For Mogadore, its 26-13 over Norwalk St. Paul came with a costly price.
Moore exited the game in the second quarter with an undiagnosed knee injury.
“I first remember a play when I was on defense, and I was back-pedaling and when I changed directions to come forward, I felt that something was not right.”
In the second quarter, a Moore-centric drive for the Wildcats resulted in a rushing TD for Moore, but at one point Robbins noticed his friend and standout teammate limping back to the huddle and said he remembers asking him, “Hey, are you OK?”
“I had played football with Chuck my whole life, and I never saw him limp,” Robbins said. “Ever. I knew something wasn’t right.”
Unfortunately, everyone else learned the same thing Robbins sensed.
On a fourth-and-1 play later in the quarter, on a fake punt that turned into a pass to Moore, he was tackled for a big loss on the play that also tackled him out of the game.
“I didn’t know exactly what was wrong at the time, but I knew something was wrong and it was clear that I was not going back into the game,” Moore said.
The Wildcats’ defense held St. Paul scoreless in the second half and Pendergast added a 70-yard kickoff return on the first play of the second half, while Aaron Parker helped fill in for the injured Moore and scored a touchdown late in the fourth quarter for the 26-13 triumph.
Mogadore was headed to the state-championship game.
In the week leading up to the state final, the Wildcats, unusually, did not watch any film on St. Henry.
The team routinely would watch film on Tuesdays and on the Tuesday before the state championship, Pendergast said he remembers being shocked that they skipped the film session and chose to simply “focus on what we are going to do.”
“It wasn’t so much that I was questioning our coaches as to why we were not watching film, I just was so used to that being what we did. But they said we weren’t going to watch it, so I just kind of remember going with the flow and not thinking too much about it after the initial surprise.”
While his teammates were on the field working on perfecting a gameplan, Moore spent every day at Akron Children’s Hospital working to strengthen and stretch his knee to see if he could get healthy enough to play in the state final.
Moore did not step foot on the practice field all week.
“I am not sure I even really remember Chuck being at school that week,” Pendergast said.
Moore never got an X-ray or MRI on his knee following the St. Paul game.
Instead, he received treatment in “any and every way to try to get it to respond.”
It was not until after the state-championship game that Moore’s knee injury was diagnosed and it was uncovered that he had a torn ACL and also a torn meniscus — injuries he inconceivably played through against St. Henry, rushing for 103 yards and two touchdowns.
In the state championship, Mogadore scored the game’s first points on a short field goal from Pendergast and a 3-0 lead.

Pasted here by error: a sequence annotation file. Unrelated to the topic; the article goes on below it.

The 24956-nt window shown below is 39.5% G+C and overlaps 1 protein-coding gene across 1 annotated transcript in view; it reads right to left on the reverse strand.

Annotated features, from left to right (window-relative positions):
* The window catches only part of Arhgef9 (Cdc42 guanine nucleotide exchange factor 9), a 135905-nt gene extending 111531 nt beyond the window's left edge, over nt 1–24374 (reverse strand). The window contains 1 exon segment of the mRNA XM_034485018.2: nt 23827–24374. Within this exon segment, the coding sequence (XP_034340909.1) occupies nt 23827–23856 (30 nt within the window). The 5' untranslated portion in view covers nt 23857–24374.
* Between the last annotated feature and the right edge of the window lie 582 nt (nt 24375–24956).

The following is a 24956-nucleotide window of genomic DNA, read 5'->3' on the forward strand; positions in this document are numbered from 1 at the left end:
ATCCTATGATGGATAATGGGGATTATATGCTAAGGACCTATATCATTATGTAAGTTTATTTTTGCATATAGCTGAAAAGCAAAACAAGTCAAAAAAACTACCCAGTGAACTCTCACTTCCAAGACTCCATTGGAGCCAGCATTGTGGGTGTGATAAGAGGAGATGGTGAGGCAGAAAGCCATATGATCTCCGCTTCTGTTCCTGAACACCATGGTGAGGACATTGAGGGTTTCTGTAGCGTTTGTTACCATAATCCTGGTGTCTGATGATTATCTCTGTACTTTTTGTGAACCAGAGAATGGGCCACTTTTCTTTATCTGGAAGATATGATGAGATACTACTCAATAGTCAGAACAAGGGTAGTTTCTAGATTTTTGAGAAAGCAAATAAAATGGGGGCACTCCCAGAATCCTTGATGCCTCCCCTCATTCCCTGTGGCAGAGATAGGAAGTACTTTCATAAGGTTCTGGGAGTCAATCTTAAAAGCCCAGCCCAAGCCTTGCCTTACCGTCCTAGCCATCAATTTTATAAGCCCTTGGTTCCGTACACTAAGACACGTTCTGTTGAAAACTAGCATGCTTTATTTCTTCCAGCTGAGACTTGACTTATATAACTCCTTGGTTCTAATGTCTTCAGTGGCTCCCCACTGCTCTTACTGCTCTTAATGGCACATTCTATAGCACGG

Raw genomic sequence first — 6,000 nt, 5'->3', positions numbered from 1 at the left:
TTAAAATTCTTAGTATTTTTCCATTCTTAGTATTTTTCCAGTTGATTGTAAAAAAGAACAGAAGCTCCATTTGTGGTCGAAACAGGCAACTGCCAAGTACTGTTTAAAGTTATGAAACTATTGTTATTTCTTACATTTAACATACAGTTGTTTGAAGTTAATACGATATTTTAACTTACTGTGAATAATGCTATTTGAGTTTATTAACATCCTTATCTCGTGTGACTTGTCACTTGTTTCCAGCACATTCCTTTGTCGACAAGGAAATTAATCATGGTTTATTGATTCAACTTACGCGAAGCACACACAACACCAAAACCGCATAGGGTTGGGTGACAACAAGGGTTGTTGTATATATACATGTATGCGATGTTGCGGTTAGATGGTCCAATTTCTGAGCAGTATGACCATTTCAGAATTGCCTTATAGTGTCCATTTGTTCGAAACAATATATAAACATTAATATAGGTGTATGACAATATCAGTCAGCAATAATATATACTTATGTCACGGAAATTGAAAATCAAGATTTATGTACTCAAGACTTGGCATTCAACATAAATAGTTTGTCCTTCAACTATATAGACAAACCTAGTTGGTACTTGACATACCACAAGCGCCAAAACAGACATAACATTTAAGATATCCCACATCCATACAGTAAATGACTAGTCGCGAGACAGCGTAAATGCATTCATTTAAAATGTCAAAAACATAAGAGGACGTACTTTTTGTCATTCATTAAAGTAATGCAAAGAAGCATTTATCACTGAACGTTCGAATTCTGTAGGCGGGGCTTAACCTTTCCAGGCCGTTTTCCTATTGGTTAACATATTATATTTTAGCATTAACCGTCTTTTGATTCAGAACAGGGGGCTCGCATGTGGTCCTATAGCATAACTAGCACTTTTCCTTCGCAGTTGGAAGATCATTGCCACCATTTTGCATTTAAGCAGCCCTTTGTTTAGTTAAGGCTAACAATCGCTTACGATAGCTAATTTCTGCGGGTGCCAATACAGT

“That was my first field goal of the season,” Pendergast said. “We just never had to kick them throughout the year because we were scoring touchdowns.”
St. Henry, though, answered with a flurry of 35 unanswered points and led 28-3 after the first quarter and 35-3 with less than a minute to go in the first half.
The Redskins were dominating in the same way they were used to. They were bigger, faster and stronger and it was on display.
Mogadore did score on a touchdown pass from Robbins to James Keeling before halftime (the 2-point conversion failed). It wa a score that Tompkins believes should not be overlooked for its importance.
“I really think getting that touchdown was huge,” Tompkins said. “If nothing else, it gave us something positive to end the first half with after getting buried for most of the first half.”
It was one of the few things that went well for the Cats.
One of the others, though visibly not 100 percent, Moore was on the field, playing and contributing.
Whether by design or not, St. Henry sent the opening kickoff directly at Moore to start the game.
“It was the best thing they could have done for me, because I found out right away if I could play or not and if my knee could handle it or not,” said Moore, who returned the kick 48 yards and to the Redskins’ 40. “After the kickoff, I felt as normal as I could feel at the time. I was not myself, I could tell that. I was not 100 percent at all, but under the circumstances, I was never not going to play in that game.”
A quiet Mogadore locker room was a place, for Moore, at least, was full of thought.
“I remember going into the locker room at halftime and just everything feeling so surreal,” Moore said. “I couldn’t believe what was happening. We were a really good team, and we were getting drilled. I just thought that this can’t be. It can’t be happening and it can’t continue to happen. We can’t be embarrassed like this. I thought that if we could get a touchdown or two in the second half, maybe we could piece something together.”
Robbins, for one, had not completely given up hope.
“Well, there was a lot of time left,” Robbins said. “I know we were getting hammered, but I knew we could score, but I wasn’t sure if we could stop them from scoring. We had nothing to lose.”